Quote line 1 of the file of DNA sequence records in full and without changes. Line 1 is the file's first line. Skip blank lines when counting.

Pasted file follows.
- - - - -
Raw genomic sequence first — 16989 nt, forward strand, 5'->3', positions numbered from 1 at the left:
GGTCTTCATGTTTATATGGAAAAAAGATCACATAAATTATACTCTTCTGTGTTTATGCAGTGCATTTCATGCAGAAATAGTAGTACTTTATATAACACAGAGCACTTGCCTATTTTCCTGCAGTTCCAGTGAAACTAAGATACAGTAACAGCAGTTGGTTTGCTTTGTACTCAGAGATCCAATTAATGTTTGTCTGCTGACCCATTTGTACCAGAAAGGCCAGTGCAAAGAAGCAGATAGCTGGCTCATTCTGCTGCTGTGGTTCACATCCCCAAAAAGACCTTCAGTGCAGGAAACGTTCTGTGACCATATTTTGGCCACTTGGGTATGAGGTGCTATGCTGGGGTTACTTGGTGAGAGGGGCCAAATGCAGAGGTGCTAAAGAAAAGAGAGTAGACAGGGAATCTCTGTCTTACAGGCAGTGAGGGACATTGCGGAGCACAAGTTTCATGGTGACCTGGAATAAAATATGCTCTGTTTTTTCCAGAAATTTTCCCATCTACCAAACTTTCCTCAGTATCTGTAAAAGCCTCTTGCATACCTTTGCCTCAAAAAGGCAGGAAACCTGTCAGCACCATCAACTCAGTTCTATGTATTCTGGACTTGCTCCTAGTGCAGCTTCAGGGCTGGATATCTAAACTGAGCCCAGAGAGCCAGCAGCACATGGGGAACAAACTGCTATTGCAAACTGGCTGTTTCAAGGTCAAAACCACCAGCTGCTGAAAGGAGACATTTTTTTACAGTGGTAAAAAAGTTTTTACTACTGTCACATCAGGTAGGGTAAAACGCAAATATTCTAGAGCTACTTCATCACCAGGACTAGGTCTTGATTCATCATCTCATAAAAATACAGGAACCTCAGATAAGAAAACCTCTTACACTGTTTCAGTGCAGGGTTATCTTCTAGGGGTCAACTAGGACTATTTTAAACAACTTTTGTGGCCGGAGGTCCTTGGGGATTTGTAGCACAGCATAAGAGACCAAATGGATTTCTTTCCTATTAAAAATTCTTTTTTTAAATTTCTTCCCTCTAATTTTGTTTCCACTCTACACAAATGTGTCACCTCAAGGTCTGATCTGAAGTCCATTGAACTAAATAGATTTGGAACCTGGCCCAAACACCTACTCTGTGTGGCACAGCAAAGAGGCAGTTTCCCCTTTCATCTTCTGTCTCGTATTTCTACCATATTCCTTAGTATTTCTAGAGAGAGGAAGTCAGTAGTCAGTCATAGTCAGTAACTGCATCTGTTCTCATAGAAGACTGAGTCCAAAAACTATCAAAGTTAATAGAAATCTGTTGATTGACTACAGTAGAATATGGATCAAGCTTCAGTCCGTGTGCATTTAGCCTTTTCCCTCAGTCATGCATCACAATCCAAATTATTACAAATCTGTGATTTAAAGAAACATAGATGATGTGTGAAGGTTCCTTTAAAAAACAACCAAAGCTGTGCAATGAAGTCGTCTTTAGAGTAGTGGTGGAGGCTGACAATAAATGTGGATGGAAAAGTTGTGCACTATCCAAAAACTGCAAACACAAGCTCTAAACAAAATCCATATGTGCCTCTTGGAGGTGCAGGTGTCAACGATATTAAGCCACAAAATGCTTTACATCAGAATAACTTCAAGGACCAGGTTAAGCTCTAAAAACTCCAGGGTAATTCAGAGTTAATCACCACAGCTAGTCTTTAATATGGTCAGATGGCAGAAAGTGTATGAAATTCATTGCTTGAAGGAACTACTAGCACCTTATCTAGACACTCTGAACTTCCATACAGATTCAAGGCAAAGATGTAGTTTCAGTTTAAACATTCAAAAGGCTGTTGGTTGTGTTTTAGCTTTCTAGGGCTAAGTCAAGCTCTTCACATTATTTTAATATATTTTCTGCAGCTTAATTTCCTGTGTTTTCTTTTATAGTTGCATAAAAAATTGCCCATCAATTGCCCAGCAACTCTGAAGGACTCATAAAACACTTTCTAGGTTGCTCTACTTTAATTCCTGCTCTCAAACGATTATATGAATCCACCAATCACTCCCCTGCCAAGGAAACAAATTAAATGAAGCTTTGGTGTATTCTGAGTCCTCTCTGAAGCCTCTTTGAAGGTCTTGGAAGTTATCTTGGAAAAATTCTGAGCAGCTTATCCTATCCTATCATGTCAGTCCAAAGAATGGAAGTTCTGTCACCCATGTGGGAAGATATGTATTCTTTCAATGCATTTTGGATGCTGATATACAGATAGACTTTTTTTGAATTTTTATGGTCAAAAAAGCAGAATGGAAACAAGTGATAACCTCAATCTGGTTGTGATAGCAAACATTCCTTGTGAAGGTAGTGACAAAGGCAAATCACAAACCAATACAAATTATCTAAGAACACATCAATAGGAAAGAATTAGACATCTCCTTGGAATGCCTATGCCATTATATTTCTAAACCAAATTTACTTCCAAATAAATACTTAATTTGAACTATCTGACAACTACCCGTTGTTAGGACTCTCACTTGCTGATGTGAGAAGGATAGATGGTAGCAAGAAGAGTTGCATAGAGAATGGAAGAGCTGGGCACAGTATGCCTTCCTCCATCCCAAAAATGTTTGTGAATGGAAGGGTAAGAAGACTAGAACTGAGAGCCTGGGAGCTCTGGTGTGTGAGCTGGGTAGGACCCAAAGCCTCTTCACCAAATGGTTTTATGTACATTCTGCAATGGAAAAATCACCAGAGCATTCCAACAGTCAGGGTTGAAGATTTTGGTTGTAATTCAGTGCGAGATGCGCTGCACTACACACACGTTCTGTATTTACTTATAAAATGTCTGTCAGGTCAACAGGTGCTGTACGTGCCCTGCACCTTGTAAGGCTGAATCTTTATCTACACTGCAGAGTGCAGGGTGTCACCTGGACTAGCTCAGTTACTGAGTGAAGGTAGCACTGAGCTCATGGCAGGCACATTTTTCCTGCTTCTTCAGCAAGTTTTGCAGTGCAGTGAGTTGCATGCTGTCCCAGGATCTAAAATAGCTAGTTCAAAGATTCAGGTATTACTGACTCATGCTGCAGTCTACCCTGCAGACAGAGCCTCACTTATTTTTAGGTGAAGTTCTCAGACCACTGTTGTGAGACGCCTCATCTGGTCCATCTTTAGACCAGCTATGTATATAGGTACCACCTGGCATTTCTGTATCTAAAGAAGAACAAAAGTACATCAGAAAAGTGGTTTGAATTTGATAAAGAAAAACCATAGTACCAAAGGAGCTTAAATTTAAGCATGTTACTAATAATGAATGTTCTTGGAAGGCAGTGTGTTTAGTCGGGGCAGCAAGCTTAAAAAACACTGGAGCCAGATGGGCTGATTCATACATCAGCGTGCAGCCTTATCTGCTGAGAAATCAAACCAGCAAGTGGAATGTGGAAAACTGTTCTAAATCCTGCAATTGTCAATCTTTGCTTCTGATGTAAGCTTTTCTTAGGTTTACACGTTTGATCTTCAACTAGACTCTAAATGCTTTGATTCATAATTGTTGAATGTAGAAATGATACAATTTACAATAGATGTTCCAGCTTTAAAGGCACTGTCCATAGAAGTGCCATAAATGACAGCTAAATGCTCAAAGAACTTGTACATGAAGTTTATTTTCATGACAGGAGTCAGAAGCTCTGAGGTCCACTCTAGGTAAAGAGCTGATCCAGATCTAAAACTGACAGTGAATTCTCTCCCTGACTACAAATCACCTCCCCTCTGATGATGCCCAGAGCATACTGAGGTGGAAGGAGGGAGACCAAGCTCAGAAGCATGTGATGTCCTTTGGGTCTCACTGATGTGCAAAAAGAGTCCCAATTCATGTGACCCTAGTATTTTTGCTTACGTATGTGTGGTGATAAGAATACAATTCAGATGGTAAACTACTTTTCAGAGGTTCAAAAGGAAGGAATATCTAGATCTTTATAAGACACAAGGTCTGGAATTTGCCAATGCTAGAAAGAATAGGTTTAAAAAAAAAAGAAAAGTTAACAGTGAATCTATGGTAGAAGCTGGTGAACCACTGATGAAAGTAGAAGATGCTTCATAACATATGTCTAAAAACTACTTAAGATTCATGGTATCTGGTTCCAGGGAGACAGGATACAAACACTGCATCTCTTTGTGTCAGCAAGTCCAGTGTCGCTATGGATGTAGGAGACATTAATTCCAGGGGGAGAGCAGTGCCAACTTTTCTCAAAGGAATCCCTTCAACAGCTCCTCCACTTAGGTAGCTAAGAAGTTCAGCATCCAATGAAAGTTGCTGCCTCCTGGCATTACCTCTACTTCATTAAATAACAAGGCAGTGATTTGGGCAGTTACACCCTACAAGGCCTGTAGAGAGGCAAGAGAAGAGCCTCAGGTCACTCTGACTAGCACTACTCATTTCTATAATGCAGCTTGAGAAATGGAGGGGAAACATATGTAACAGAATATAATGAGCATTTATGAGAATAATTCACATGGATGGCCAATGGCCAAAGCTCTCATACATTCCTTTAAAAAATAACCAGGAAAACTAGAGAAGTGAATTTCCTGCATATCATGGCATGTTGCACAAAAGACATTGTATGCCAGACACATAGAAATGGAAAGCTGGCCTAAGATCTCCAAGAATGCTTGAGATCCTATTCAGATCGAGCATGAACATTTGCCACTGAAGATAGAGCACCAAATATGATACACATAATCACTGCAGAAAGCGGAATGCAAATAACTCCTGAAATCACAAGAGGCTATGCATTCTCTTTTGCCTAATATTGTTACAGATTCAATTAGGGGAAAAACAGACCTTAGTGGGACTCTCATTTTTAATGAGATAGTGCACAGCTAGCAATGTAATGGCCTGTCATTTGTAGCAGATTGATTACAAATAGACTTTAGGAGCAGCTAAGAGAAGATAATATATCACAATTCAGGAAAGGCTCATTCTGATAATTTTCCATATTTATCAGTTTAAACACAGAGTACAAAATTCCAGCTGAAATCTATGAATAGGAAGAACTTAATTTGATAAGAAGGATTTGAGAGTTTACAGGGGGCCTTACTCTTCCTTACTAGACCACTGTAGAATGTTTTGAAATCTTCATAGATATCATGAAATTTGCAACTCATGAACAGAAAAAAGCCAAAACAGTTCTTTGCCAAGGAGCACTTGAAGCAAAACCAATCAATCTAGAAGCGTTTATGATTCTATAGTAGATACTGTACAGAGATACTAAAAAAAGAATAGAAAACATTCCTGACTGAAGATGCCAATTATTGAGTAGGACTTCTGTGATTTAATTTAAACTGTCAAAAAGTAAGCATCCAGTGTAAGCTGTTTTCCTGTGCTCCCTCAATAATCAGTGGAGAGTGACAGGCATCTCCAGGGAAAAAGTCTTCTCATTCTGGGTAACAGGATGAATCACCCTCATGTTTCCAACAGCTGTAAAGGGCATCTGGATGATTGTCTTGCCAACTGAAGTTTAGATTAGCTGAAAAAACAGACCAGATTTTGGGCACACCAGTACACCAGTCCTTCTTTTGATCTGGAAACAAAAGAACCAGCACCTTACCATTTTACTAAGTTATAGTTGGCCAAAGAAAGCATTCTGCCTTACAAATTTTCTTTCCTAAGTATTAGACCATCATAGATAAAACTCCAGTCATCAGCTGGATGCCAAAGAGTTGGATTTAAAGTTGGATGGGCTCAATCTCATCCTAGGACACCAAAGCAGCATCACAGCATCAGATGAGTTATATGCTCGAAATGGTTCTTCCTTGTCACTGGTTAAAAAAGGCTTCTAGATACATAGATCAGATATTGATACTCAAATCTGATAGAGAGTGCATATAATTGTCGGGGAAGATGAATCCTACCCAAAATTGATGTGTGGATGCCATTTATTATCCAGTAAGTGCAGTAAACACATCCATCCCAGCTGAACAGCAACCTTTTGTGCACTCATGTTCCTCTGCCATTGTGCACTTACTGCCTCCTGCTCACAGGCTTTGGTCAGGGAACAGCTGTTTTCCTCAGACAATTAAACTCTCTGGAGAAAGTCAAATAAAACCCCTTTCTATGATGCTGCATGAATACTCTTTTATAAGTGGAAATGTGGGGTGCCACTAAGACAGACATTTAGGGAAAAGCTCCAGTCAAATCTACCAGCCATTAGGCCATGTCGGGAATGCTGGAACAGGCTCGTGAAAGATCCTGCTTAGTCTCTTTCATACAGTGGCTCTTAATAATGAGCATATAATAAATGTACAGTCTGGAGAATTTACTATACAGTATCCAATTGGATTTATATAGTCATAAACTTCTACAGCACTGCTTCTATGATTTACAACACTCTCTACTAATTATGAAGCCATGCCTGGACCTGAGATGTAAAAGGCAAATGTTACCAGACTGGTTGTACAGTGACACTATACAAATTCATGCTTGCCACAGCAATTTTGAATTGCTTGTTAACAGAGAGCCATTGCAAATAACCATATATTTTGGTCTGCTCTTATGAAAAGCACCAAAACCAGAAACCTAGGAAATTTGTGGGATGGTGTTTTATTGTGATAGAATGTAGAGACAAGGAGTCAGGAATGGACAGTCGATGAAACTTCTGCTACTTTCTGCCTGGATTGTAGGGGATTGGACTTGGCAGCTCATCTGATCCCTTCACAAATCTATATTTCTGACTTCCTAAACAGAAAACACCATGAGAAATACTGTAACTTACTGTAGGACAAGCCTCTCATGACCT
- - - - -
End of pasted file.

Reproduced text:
Raw genomic sequence first — 16989 nt, forward strand, 5'->3', positions numbered from 1 at the left: